Mission are bristled with antennas for listening to  American 

      But  we have to worry about more than just parabolic dish 
  antennas tucked behind the curtains in the Soviet "apartment" 
  building in Riverdale, New York.  

      There are also those Russian trawlers that travel up  and 
  down  our  coast.  They  are  fishing,  but fishing for what?  
  Communications.   And  now  the  Soviets  have  taken   their 
  eavesdropping  a  step further and have built two new classes 
  of AGI,  or Auxiliary Gathering Intelligence,  vessels.  From 
  the  hull  up,  these  new  vessels are floating antennas,  I 

      Most dangerous of all,  perhaps,  is the Soviet listening 
  complex  in  Lourdes,  Cuba,  just  outside  of Havana.  This 
  facility  is  the  largest  such  Soviet  listening  facility 
  outside  its national territory.  According to the president, 
  it "has grown by more than 60 percent in size and  capability 
  during the past decade." 

      Lourdes allows instant communications with Moscow, and is 
  manned by 2100 Soviet technicians. 2100!  

      By comparison,  our Department of State numbers some 4400 
  Foreign Service Officers - total.  

      Again,  to cite the recent Senate Intelligence  Committee 
  report:  "The  massive  Soviet surveillance efforts from Cuba 
  and elsewhere demonstrate ...  that the  Soviet  intelligence 
  payoff  from  the interception of unsecured communications is 
  immense."  Intelligence  specialists   are   not   prone   to 
  exaggeration,  they  do  not  last long that way.  You can be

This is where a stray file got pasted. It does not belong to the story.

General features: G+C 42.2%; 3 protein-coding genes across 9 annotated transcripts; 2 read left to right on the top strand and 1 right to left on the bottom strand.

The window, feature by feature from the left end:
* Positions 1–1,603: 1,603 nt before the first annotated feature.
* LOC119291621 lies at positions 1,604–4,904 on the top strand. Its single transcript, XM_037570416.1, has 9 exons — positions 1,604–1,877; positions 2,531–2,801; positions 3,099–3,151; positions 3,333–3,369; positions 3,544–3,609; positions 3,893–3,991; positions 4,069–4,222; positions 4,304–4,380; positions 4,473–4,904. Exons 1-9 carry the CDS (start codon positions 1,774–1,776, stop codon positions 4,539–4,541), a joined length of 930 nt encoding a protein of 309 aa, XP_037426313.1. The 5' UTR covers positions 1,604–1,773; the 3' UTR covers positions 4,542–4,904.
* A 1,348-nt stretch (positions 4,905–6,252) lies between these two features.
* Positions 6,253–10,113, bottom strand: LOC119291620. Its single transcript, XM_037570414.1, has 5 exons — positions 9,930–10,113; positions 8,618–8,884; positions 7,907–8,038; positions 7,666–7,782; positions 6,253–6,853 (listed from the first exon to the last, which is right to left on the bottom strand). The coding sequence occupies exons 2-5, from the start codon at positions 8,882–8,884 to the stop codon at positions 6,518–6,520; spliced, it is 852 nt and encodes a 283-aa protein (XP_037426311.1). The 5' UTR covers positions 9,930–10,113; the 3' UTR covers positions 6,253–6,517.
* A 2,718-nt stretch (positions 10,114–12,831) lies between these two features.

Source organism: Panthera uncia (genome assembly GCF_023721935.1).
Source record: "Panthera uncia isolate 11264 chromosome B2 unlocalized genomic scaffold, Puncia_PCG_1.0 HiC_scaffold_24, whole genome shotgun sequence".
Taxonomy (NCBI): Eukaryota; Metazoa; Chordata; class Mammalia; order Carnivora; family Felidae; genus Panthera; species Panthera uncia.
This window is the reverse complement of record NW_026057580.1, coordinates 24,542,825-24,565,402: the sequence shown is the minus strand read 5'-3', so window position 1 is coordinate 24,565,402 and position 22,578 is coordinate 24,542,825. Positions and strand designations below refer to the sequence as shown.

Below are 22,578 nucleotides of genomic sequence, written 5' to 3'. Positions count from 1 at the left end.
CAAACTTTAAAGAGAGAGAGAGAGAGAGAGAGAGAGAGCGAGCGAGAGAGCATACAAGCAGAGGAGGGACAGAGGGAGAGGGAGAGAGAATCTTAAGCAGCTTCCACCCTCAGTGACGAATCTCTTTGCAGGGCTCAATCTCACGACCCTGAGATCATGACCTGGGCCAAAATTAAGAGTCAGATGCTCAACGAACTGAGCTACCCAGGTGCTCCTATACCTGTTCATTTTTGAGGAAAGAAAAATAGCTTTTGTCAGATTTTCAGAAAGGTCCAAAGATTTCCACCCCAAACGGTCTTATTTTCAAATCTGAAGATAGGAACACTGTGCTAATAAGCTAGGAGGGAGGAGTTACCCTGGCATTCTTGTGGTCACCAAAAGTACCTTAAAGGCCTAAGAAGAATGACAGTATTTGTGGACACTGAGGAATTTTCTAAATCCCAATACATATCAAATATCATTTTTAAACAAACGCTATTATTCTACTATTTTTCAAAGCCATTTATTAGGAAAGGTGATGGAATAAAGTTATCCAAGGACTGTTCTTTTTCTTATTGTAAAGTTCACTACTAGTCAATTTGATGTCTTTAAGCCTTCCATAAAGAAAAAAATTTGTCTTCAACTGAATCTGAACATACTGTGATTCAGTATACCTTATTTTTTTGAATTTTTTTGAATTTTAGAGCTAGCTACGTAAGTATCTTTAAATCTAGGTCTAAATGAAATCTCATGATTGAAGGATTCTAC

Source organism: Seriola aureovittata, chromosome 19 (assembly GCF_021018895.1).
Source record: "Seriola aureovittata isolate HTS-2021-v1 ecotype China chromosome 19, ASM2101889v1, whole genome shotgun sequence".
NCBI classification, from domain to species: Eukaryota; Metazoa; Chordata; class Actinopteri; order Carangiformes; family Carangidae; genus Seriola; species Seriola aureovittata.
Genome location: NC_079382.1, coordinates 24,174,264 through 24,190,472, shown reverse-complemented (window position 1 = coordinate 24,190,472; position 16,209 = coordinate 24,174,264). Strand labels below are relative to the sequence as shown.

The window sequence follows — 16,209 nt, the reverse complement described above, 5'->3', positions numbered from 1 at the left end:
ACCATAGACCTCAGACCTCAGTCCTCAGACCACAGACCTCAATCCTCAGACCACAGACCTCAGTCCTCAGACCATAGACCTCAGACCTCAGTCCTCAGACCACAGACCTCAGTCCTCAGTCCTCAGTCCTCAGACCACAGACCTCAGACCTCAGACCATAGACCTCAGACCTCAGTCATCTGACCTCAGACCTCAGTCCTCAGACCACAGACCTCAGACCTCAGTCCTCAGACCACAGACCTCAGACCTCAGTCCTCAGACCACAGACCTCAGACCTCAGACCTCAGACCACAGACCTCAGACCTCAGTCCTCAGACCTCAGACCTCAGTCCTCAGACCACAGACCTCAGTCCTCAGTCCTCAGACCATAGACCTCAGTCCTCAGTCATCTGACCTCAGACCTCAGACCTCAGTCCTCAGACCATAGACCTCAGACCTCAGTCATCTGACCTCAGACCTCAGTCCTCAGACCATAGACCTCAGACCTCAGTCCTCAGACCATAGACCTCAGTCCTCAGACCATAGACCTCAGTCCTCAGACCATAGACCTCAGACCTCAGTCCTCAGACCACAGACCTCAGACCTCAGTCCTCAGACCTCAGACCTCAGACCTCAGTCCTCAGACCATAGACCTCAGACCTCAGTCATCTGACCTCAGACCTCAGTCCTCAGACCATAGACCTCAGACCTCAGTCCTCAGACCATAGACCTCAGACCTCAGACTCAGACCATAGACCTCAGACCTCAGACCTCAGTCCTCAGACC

assured that "massive" and "immense" are not subtle words  as 
  used in this context.  

      There are, however, two things you should know.  

      First,  our  most  secret  government  messages  are  now 
  protected  from  interception  or  are  scrambled,   and  all 
  classified  message  and  data communications are secure.  In 
  addition,    protected   communications   zones   are   being 
  established  in  Washington,  San  Francisco  and New York by 
  rerouting  most  government  circuits   and   by   encrypting 
  microwave links which continue to be vulnerable to intercept.  
  But   there   are  still  communications  links  which  carry 
  unclassified,  but sensitive,  information that  we  need  to 

      Second,  it  is  a  truism in the intelligence field that 
  while bits of information may be unclassified,  in  aggregate 
  they can present a classified whole.  The Senate Intelligence 
  Committee  informs  us,  "Due  to  inherent  human  weakness, 
  government  and  contractor   officials,   at   all   levels, 
  inevitable fail to follow strict security rules ...  Security 
  briefings  and  penalties were simply not adequate to prevent 
  discussion of classified information on open lines."  If  the 
  Soviets  CAN  piece  it  together,  you must assume they WILL 
  given the resources they invest toward this effort.